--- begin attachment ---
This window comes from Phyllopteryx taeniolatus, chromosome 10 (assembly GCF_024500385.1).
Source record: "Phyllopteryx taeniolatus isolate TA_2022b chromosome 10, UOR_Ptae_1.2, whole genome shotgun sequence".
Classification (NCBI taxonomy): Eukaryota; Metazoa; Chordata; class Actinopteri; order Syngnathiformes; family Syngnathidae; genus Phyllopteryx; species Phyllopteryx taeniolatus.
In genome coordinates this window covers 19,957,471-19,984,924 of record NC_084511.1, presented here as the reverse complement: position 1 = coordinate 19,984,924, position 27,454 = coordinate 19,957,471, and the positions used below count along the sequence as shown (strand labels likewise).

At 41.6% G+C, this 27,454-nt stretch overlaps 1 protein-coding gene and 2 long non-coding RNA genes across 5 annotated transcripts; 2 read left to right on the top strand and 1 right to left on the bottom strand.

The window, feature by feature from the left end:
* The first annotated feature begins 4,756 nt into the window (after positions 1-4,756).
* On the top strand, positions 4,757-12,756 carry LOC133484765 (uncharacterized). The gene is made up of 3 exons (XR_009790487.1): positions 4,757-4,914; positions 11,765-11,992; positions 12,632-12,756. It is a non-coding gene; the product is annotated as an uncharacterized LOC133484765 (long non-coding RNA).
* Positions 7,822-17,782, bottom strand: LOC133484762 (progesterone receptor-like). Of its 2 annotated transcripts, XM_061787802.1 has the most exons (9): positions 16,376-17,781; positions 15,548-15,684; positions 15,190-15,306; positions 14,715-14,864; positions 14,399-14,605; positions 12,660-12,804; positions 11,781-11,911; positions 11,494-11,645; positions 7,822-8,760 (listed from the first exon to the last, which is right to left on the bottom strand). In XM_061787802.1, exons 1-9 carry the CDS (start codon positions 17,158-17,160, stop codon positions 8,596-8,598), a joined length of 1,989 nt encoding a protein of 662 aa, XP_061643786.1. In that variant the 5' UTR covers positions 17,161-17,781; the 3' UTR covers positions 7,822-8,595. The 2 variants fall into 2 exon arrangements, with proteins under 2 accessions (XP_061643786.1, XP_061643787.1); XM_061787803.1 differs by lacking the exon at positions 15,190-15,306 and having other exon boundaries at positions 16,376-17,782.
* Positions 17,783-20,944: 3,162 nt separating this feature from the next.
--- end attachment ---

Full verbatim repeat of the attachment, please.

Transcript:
This window comes from Phyllopteryx taeniolatus, chromosome 10 (assembly GCF_024500385.1).
Source record: "Phyllopteryx taeniolatus isolate TA_2022b chromosome 10, UOR_Ptae_1.2, whole genome shotgun sequence".
Classification (NCBI taxonomy): Eukaryota; Metazoa; Chordata; class Actinopteri; order Syngnathiformes; family Syngnathidae; genus Phyllopteryx; species Phyllopteryx taeniolatus.
In genome coordinates this window covers 19,957,471-19,984,924 of record NC_084511.1, presented here as the reverse complement: position 1 = coordinate 19,984,924, position 27,454 = coordinate 19,957,471, and the positions used below count along the sequence as shown (strand labels likewise).

At 41.6% G+C, this 27,454-nt stretch overlaps 1 protein-coding gene and 2 long non-coding RNA genes across 5 annotated transcripts; 2 read left to right on the top strand and 1 right to left on the bottom strand.

The window, feature by feature from the left end:
* The first annotated feature begins 4,756 nt into the window (after positions 1-4,756).
* On the top strand, positions 4,757-12,756 carry LOC133484765 (uncharacterized). The gene is made up of 3 exons (XR_009790487.1): positions 4,757-4,914; positions 11,765-11,992; positions 12,632-12,756. It is a non-coding gene; the product is annotated as an uncharacterized LOC133484765 (long non-coding RNA).
* Positions 7,822-17,782, bottom strand: LOC133484762 (progesterone receptor-like). Of its 2 annotated transcripts, XM_061787802.1 has the most exons (9): positions 16,376-17,781; positions 15,548-15,684; positions 15,190-15,306; positions 14,715-14,864; positions 14,399-14,605; positions 12,660-12,804; positions 11,781-11,911; positions 11,494-11,645; positions 7,822-8,760 (listed from the first exon to the last, which is right to left on the bottom strand). In XM_061787802.1, exons 1-9 carry the CDS (start codon positions 17,158-17,160, stop codon positions 8,596-8,598), a joined length of 1,989 nt encoding a protein of 662 aa, XP_061643786.1. In that variant the 5' UTR covers positions 17,161-17,781; the 3' UTR covers positions 7,822-8,595. The 2 variants fall into 2 exon arrangements, with proteins under 2 accessions (XP_061643786.1, XP_061643787.1); XM_061787803.1 differs by lacking the exon at positions 15,190-15,306 and having other exon boundaries at positions 16,376-17,782.
* Positions 17,783-20,944: 3,162 nt separating this feature from the next.